Despite now wearing two layers of clothes, the viciously cold breeze that greeted him as he stepped from the hut almost took his breath away. His fingers were unexpectedly so cold that they had almost lost all sense of feeling. But worse—as he fumbled with the buttons of his trousers—he quickly suffered the impact of the searing cold on his fore-regions.

Teeth chattering, and shivering violently, Beau eventually climbed into his swag, seriously wondering if he would actually survive the night.


At dawn, the wind had abated. However, it was still freezing inside the hut. The dogs hadn’t moved all night and snarled as Beau opened the door. Stepping outside, he was greeted by the most intense, crackling frost that he’d ever experienced. The water bucket in the stable had frozen solid. Somehow his horse had survived the night but looked downright miserable.

Beau soon gathered sufficient wood to fuel the combustion stove and before long he was sipping on a hot, very welcome mug of tea. Soon after, he again fed the horse. The dogs eventually agreed to get moving, but not until Beau had heated their uneaten meal from the previous night.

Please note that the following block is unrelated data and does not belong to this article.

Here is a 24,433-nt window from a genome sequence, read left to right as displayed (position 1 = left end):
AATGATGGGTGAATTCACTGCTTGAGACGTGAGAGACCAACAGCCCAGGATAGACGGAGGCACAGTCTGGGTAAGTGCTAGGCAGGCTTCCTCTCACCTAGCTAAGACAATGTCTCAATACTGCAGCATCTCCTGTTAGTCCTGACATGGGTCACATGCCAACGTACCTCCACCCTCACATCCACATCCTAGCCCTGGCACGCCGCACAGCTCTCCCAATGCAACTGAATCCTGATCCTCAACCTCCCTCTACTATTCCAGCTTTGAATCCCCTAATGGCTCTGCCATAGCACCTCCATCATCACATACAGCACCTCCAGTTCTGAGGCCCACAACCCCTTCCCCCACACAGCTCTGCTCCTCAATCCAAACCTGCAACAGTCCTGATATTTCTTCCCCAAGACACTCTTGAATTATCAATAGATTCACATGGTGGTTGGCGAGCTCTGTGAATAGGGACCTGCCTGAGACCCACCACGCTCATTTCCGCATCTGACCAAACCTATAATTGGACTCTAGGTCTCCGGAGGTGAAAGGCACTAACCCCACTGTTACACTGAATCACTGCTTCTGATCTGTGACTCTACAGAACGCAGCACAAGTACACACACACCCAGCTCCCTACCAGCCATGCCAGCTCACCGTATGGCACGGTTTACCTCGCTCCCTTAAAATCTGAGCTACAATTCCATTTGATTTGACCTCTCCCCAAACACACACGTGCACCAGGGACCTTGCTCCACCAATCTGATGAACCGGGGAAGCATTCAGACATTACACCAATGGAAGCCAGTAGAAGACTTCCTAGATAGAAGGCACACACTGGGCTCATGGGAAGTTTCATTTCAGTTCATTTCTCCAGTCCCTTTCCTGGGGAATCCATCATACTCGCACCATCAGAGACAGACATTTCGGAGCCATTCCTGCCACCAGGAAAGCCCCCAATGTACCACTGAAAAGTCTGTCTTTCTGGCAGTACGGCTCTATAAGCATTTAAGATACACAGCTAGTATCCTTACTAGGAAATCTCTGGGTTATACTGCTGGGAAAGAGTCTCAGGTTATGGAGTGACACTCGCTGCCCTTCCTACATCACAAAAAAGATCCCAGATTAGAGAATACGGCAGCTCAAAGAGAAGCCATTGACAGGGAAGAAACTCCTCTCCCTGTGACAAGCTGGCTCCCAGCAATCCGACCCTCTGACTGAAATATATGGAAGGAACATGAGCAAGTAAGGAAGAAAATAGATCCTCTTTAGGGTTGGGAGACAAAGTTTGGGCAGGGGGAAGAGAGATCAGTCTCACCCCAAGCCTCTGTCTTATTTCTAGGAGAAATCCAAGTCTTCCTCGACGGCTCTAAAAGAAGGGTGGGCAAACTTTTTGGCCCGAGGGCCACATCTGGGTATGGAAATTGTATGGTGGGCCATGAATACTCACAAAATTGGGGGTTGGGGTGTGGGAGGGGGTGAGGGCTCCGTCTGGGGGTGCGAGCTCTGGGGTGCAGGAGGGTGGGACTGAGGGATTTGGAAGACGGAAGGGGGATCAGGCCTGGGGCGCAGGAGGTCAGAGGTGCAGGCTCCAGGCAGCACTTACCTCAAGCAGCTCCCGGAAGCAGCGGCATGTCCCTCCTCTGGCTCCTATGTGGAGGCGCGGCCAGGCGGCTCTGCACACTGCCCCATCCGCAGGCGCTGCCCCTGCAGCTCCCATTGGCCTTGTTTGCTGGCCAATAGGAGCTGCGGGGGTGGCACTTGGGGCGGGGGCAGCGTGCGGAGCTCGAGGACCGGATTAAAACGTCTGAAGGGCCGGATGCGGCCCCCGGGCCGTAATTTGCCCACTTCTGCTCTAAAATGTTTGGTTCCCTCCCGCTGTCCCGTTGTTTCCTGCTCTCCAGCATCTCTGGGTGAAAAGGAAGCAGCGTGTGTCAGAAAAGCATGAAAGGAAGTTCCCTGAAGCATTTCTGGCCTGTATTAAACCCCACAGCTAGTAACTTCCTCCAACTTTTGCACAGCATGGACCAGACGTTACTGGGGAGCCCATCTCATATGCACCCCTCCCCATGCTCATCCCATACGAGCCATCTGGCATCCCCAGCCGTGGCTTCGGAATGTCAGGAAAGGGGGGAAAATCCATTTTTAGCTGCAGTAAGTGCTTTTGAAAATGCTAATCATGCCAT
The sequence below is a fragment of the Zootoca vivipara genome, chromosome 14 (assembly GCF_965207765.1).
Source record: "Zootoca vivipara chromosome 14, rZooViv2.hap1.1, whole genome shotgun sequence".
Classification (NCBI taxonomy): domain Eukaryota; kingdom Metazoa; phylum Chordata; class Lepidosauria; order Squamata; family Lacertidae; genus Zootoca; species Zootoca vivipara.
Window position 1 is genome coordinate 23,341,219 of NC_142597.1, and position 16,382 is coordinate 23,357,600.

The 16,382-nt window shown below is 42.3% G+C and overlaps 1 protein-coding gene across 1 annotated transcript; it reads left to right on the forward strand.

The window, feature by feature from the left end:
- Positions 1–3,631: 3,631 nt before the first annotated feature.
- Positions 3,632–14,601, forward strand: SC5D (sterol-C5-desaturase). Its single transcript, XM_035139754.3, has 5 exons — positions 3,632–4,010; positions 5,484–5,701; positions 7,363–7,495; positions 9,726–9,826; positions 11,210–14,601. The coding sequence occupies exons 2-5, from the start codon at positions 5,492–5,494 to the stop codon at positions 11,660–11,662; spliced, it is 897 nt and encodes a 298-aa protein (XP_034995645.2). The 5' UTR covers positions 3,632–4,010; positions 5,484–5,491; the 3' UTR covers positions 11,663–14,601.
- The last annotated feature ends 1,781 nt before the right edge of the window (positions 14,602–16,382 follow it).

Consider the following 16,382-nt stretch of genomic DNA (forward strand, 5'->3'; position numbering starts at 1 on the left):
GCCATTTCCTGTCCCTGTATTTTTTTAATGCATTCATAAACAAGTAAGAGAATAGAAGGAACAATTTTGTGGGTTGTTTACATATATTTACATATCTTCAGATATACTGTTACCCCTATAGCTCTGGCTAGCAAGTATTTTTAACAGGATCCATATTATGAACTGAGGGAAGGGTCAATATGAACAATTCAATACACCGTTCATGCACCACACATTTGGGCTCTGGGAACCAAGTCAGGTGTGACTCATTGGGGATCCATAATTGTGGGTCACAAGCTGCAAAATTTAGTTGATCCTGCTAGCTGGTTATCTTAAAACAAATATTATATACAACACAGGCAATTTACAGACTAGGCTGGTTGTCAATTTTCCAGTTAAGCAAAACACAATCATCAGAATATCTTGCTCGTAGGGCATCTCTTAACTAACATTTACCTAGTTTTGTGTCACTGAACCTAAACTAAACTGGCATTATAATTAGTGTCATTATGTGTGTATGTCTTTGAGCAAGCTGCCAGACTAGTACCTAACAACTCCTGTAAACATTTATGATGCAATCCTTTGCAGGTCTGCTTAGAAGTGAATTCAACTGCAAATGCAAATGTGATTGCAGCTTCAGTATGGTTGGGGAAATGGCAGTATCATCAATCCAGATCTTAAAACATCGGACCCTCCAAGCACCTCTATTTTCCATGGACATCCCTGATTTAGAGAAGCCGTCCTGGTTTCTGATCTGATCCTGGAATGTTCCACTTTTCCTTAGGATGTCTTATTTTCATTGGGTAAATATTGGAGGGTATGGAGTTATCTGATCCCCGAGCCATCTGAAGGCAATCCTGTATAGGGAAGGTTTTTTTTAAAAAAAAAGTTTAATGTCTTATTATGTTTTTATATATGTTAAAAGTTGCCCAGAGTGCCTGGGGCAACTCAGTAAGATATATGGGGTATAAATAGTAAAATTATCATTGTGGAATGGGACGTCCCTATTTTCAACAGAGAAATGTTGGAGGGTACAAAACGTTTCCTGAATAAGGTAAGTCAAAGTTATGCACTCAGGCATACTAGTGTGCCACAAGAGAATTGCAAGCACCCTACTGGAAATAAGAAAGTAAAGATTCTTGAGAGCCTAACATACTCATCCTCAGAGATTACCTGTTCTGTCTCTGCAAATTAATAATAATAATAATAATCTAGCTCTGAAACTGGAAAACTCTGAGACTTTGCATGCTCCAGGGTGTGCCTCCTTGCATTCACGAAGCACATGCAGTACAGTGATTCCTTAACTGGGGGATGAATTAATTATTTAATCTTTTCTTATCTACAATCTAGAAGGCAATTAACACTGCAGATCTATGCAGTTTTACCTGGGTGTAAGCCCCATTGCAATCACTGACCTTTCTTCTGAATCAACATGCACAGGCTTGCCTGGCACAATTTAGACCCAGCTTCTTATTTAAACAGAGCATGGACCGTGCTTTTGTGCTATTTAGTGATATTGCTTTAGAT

At eight o’clock, Rueben arrived at the hut. The sun had now risen and the frost, though still widespread, was in retreat. Beau was leaning against the side of the hut, basking in the sun’s early rays, gradually thawing-out and enjoying another cuppa.

‘G’day, mate,’ Rueben called out cheerily. ‘A decent sort of frost, eh? How’d yah get on last night?’

‘No problems at all. Slept like a log,’ Beau replied sarcastically but with equal cheer, then casually added, ‘once I’d pulled up the carpet and slung it over me swag.’